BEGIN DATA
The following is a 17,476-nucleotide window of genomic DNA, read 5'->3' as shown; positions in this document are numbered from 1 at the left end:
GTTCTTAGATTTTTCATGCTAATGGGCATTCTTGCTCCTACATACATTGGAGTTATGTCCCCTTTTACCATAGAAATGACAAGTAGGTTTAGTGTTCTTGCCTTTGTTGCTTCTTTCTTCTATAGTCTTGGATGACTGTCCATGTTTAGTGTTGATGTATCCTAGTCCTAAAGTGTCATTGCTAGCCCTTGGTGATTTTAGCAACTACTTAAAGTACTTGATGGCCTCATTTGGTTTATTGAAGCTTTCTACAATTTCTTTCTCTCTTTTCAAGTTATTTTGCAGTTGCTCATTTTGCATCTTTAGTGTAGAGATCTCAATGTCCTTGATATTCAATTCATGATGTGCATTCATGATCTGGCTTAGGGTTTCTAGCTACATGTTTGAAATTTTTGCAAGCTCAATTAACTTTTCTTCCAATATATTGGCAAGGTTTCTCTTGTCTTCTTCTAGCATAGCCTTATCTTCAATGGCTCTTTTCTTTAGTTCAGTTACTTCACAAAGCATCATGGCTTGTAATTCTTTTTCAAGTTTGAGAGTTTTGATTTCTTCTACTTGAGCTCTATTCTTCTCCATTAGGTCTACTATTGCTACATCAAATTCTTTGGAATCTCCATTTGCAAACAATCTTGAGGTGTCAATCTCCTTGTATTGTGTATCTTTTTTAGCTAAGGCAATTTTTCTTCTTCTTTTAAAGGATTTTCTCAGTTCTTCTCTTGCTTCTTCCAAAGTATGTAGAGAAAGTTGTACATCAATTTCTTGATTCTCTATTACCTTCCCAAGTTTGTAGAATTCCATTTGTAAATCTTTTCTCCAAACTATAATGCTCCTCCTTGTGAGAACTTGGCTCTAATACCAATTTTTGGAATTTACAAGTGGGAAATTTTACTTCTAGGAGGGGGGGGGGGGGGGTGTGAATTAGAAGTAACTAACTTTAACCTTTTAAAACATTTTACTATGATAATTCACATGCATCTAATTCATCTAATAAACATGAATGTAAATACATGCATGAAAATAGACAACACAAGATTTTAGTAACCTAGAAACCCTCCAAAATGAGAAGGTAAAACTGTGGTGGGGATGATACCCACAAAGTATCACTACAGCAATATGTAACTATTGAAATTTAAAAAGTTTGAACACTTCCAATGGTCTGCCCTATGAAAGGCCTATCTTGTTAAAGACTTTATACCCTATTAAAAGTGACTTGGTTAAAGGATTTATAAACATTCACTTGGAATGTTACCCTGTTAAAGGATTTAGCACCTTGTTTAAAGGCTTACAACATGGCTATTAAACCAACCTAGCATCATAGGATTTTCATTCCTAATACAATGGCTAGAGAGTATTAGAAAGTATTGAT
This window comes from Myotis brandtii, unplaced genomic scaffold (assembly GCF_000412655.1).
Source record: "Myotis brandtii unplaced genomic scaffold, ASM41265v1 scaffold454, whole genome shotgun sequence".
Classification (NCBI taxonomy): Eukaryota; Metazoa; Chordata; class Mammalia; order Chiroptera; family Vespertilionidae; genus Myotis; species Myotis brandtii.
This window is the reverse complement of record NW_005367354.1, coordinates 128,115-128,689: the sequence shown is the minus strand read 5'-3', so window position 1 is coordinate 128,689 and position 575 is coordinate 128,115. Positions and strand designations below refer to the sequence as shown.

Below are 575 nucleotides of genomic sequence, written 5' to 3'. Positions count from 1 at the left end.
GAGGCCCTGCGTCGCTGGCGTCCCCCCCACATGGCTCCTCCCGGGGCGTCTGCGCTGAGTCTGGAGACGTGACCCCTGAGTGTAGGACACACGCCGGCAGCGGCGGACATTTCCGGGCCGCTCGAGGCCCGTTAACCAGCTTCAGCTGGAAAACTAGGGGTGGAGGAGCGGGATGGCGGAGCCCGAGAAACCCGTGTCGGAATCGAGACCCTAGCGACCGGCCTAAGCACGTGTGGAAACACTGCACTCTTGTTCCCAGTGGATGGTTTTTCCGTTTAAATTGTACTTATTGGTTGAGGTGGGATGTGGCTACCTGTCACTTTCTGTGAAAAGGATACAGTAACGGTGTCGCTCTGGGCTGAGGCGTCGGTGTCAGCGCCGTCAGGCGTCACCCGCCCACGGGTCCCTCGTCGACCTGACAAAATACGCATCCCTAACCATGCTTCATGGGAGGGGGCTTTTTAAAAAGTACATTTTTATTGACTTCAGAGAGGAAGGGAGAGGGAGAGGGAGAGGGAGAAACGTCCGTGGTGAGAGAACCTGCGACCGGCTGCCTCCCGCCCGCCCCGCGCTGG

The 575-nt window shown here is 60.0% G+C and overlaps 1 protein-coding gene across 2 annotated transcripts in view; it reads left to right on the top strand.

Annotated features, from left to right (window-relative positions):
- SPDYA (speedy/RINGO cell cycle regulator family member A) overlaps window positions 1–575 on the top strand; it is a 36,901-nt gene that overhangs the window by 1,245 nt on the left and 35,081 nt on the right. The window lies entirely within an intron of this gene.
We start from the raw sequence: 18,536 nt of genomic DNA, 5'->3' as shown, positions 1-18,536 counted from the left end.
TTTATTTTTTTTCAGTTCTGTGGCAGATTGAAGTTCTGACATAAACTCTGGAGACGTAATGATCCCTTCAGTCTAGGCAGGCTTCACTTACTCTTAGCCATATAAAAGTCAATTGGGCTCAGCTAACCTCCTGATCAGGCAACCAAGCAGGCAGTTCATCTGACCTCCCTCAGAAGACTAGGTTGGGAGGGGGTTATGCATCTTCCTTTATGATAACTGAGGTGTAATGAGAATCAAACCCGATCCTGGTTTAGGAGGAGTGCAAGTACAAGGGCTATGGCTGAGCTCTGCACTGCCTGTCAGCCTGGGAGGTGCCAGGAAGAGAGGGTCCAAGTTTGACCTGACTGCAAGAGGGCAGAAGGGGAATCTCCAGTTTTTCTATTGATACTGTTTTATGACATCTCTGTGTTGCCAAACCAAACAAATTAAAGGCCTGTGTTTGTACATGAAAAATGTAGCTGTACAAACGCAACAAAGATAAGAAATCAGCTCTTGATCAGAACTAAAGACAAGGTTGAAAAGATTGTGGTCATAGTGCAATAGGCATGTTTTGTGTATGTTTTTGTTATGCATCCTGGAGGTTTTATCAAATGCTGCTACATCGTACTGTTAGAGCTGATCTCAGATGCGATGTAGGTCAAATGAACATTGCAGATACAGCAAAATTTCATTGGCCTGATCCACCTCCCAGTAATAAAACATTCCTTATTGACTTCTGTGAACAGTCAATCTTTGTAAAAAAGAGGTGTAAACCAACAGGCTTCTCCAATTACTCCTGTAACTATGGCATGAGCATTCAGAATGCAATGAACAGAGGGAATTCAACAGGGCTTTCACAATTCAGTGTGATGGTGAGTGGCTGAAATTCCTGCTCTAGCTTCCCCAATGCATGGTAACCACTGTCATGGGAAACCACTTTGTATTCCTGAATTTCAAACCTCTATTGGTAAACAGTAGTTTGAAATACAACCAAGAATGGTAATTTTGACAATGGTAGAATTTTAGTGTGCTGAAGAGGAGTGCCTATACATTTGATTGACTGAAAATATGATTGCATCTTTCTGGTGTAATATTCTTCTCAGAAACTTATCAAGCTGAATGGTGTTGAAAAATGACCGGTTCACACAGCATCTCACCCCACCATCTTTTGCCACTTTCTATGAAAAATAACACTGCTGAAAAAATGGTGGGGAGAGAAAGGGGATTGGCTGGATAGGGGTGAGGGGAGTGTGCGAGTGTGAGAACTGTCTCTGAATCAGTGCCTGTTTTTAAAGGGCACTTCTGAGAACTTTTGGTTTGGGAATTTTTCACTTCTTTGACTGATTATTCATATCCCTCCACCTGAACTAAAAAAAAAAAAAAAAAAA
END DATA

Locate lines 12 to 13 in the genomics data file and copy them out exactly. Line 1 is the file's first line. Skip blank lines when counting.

We start from the raw sequence: 18,536 nt of genomic DNA, 5'->3' as shown, positions 1-18,536 counted from the left end.
TTTATTTTTTTTCAGTTCTGTGGCAGATTGAAGTTCTGACATAAACTCTGGAGACGTAATGATCCCTTCAGTCTAGGCAGGCTTCACTTACTCTTAGCCATATAAAAGTCAATTGGGCTCAGCTAACCTCCTGATCAGGCAACCAAGCAGGCAGTTCATCTGACCTCCCTCAGAAGACTAGGTTGGGAGGGGGTTATGCATCTTCCTTTATGATAACTGAGGTGTAATGAGAATCAAACCCGATCCTGGTTTAGGAGGAGTGCAAGTACAAGGGCTATGGCTGAGCTCTGCACTGCCTGTCAGCCTGGGAGGTGCCAGGAAGAGAGGGTCCAAGTTTGACCTGACTGCAAGAGGGCAGAAGGGGAATCTCCAGTTTTTCTATTGATACTGTTTTATGACATCTCTGTGTTGCCAAACCAAACAAATTAAAGGCCTGTGTTTGTACATGAAAAATGTAGCTGTACAAACGCAACAAAGATAAGAAATCAGCTCTTGATCAGAACTAAAGACAAGGTTGAAAAGATTGTGGTCATAGTGCAATAGGCATGTTTTGTGTATGTTTTTGTTATGCATCCTGGAGGTTTTATCAAATGCTGCTACATCGTACTGTTAGAGCTGATCTCAGATGCGATGTAGGTCAAATGAACATTGCAGATACAGCAAAATTTCATTGGCCTGATCCACCTCCCAGTAATAAAACATTCCTTATTGACTTCTGTGAACAGTCAATCTTTGTAAAAAAGAGGTGTAAACCAACAGGCTTCTCCAATTACTCCTGTAACTATGGCATGAGCATTCAGAATGCAATGAACAGAGGGAATTCAACAGGGCTTTCACAATTCAGTGTGATGGTGAGTGGCTGAAATTCCTGCTCTAGCTTCCCCAATGCATGGTAACCACTGTCATGGGAAACCACTTTGTATTCCTGAATTTCAAACCTCTATTGGTAAACAGTAGTTTGAAATACAACCAAGAATGGTAATTTTGACAATGGTAGAATTTTAGTGTGCTGAAGAGGAGTGCCTATACATTTGATTGACTGAAAATATGATTGCATCTTTCTGGTGTAATATTCTTCTCAGAAACTTATCAAGCTGAATGGTGTTGAAAAATGACCGGTTCACACAGCATCTCACCCCACCATCTTTTGCCACTTTCTATGAAAAATAACACTGCTGAAAAAATGGTGGGGAGAGAAAGGGGATTGGCTGGATAGGGGTGAGGGGAGTGTGCGAGTGTGAGAACTGTCTCTGAATCAGTGCCTGTTTTTAAAGGGCACTTCTGAGAACTTTTGGTTTGGGAATTTTTCACTTCTTTGACTGATTATTCATATCCCTCCACCTGAACTAAAAAAAAAAAAAAAAAAA